Wizards’ Bradley Beal not yet deciding Russell Westbrook after exiting from Rockets

Wizards guard Bradley Beal said he isn’t making a decision about new partner Russell Westbrook off his past star pairings.

Westbrook, the NBA’s MVP in 2016-17, will play for the Wizards in 2020-21 in the wake of being managed by the Rockets in return for John Wall a week ago. While he stays one of the NBA’s tip top scorers and makers, worries over his aura and character keep on waiting in the wake of expenditure only one season with previous Thunder colleague James Harden in Houston.

However, two-time All-Star Beal told journalists on Friday: “I’m not KD [Kevin Durant], I’m not PG [Paul George], I’m not Vic [Oladipo], I’m not James.

“We all maybe have our similarities, but we are all different in our ways. I’m not going to judge Russ off of his previous relationships with guys on other teams. I want to be able to put my foot in his shoes and be in the moment. I want to experience these things for myself.”

Westbrook arrived at the midpoint of 27.2 points and seven assists for every game for the Rockets, who had their 14th continuous season at .500 or better yet failed to arrive at the NBA Finals — the longest streak of its sort in NBA history.

In any case, Westbrook’s battles were clear in the playoffs — shooting simply 24.2 percent from 3-point range and 53.1 percent from the free throw line.

Westbrook was the first player in NBA history to shoot under 25 percent from 3 and under 60% from the line in a single postseason (at least 30 attempts in the two categories).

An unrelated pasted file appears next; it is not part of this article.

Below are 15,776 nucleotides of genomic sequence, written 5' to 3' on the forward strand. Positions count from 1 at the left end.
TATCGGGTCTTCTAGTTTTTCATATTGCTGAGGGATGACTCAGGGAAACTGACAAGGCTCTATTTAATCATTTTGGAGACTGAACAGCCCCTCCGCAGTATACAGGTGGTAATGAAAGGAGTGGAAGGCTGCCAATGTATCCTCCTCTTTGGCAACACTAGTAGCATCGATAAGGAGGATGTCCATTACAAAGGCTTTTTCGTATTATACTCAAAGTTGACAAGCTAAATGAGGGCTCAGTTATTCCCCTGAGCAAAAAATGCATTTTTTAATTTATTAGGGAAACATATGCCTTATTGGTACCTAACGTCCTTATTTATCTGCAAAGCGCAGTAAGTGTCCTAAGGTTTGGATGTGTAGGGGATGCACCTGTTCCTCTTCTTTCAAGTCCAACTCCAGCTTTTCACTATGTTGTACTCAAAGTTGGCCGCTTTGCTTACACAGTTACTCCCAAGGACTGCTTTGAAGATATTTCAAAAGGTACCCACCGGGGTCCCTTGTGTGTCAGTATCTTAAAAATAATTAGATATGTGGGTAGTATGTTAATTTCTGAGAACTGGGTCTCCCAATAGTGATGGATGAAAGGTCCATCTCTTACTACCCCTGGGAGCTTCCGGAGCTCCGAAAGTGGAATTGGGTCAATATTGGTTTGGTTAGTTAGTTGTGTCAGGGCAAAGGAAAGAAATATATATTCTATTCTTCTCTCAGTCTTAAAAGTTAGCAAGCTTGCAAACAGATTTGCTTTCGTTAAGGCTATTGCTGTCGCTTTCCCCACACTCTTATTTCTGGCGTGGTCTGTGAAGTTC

Houston had a 29-13 record when Westbrook shot less than multiple times from past the circular segment contrasted with 10-13 while endeavoring at least five.

“He’s a great passer,” Beal said. “He can pass the hell out of the ball. His pace is crazy. I don’t want to just compare him and John, but he’s very fast with the ball … and he’s looking for his shooters.

“It’s definitely cool to see that. I feel like there is always a false narrative on Russ, but he’s looking for guys, he’s trying to get guys the ball and he’s coaching.”

Nine-time All-Star Westbrook added: “There is no sugarcoating, there is no me trying to be somebody I’m not. Since I have been in this league, I feel like I’m one of the best leaders in the game.

“Leadership is not about what you say and all the s— that people see, but it’s actually what you do and how you impact and better your teammates as men and people.”

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